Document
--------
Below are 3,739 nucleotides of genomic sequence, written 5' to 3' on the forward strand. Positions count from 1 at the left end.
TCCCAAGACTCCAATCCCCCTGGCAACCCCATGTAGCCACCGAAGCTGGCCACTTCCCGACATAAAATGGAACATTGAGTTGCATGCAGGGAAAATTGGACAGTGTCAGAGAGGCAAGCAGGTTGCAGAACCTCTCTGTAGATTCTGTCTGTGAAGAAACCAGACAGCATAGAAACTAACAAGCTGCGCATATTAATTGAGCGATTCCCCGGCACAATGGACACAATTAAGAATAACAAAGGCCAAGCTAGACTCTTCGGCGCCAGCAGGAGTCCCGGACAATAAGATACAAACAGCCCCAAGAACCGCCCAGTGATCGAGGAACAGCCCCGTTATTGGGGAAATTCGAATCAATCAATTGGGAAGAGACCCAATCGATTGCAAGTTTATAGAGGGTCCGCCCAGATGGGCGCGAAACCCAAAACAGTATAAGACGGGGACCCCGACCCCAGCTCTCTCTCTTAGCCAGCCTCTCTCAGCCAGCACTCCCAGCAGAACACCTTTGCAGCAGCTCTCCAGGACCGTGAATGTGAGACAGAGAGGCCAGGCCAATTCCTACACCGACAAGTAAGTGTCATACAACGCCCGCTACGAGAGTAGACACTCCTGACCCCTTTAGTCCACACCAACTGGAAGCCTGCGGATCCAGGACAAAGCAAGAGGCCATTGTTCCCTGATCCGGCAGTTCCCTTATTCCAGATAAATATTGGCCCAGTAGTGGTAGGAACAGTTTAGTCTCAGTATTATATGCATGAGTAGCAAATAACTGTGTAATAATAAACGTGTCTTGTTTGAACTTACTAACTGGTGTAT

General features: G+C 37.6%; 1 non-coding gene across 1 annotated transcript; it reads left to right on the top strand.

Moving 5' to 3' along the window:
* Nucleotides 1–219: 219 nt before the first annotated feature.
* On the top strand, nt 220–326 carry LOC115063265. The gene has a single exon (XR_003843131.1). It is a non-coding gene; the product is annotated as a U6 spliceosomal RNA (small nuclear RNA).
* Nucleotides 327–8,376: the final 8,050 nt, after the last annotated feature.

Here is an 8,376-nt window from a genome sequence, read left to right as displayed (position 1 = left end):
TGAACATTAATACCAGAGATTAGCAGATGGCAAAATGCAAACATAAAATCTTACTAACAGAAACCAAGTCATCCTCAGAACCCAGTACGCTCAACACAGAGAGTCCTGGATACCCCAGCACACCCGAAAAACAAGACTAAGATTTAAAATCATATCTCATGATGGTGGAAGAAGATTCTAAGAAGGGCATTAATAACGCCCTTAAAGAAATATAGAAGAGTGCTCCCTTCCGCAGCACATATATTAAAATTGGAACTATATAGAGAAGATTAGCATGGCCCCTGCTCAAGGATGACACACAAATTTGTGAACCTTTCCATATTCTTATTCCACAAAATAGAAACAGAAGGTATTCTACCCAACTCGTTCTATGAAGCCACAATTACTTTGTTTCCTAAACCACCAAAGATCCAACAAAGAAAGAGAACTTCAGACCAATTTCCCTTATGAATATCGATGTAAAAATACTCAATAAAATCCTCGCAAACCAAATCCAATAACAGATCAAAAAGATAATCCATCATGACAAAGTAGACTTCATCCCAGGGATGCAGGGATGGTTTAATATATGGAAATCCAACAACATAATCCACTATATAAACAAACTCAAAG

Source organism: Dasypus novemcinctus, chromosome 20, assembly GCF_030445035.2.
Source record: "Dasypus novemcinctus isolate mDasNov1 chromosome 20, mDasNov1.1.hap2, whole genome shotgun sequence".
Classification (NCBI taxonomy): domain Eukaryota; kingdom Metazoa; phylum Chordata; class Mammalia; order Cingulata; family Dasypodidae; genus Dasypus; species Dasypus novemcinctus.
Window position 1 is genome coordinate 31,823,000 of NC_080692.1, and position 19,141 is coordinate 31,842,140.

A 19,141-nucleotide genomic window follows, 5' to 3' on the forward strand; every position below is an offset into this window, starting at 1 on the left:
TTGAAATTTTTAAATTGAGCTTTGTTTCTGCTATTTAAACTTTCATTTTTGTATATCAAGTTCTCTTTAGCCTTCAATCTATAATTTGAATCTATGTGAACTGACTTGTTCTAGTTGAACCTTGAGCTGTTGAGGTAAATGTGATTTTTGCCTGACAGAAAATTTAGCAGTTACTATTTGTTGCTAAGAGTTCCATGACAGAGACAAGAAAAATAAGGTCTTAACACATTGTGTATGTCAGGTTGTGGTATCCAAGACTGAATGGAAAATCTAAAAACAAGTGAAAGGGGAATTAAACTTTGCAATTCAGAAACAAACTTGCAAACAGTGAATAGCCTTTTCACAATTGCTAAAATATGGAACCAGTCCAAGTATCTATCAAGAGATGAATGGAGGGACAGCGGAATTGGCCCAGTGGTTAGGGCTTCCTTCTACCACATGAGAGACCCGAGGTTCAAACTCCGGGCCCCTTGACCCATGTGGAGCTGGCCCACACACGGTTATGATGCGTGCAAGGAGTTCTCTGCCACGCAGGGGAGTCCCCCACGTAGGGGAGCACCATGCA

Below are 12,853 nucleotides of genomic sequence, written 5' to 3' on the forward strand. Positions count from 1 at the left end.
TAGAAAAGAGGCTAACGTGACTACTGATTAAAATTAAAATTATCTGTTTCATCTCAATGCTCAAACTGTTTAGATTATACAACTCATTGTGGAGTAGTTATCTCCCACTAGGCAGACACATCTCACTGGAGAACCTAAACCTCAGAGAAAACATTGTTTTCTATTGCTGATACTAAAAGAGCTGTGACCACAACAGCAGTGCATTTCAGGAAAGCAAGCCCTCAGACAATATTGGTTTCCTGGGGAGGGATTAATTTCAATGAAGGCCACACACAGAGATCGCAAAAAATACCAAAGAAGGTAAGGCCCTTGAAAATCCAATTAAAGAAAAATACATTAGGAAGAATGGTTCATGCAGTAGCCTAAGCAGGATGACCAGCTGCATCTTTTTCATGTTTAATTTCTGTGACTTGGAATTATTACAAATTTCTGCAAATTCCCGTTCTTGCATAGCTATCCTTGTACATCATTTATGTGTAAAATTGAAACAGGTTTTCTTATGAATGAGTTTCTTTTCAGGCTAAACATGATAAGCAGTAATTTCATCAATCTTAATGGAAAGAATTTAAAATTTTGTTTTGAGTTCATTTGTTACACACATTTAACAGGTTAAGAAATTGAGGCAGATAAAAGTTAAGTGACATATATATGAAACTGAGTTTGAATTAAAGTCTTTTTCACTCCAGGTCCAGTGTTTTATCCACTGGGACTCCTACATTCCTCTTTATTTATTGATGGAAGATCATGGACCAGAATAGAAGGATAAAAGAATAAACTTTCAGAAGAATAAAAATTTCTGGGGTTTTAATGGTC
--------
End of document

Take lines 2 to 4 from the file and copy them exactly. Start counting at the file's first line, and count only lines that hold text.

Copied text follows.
TCCCAAGACTCCAATCCCCCTGGCAACCCCATGTAGCCACCGAAGCTGGCCACTTCCCGACATAAAATGGAACATTGAGTTGCATGCAGGGAAAATTGGACAGTGTCAGAGAGGCAAGCAGGTTGCAGAACCTCTCTGTAGATTCTGTCTGTGAAGAAACCAGACAGCATAGAAACTAACAAGCTGCGCATATTAATTGAGCGATTCCCCGGCACAATGGACACAATTAAGAATAACAAAGGCCAAGCTAGACTCTTCGGCGCCAGCAGGAGTCCCGGACAATAAGATACAAACAGCCCCAAGAACCGCCCAGTGATCGAGGAACAGCCCCGTTATTGGGGAAATTCGAATCAATCAATTGGGAAGAGACCCAATCGATTGCAAGTTTATAGAGGGTCCGCCCAGATGGGCGCGAAACCCAAAACAGTATAAGACGGGGACCCCGACCCCAGCTCTCTCTCTTAGCCAGCCTCTCTCAGCCAGCACTCCCAGCAGAACACCTTTGCAGCAGCTCTCCAGGACCGTGAATGTGAGACAGAGAGGCCAGGCCAATTCCTACACCGACAAGTAAGTGTCATACAACGCCCGCTACGAGAGTAGACACTCCTGACCCCTTTAGTCCACACCAACTGGAAGCCTGCGGATCCAGGACAAAGCAAGAGGCCATTGTTCCCTGATCCGGCAGTTCCCTTATTCCAGATAAATATTGGCCCAGTAGTGGTAGGAACAGTTTAGTCTCAGTATTATATGCATGAGTAGCAAATAACTGTGTAATAATAAACGTGTCTTGTTTGAACTTACTAACTGGTGTAT

General features: G+C 37.6%; 1 non-coding gene across 1 annotated transcript; it reads left to right on the top strand.

Moving 5' to 3' along the window: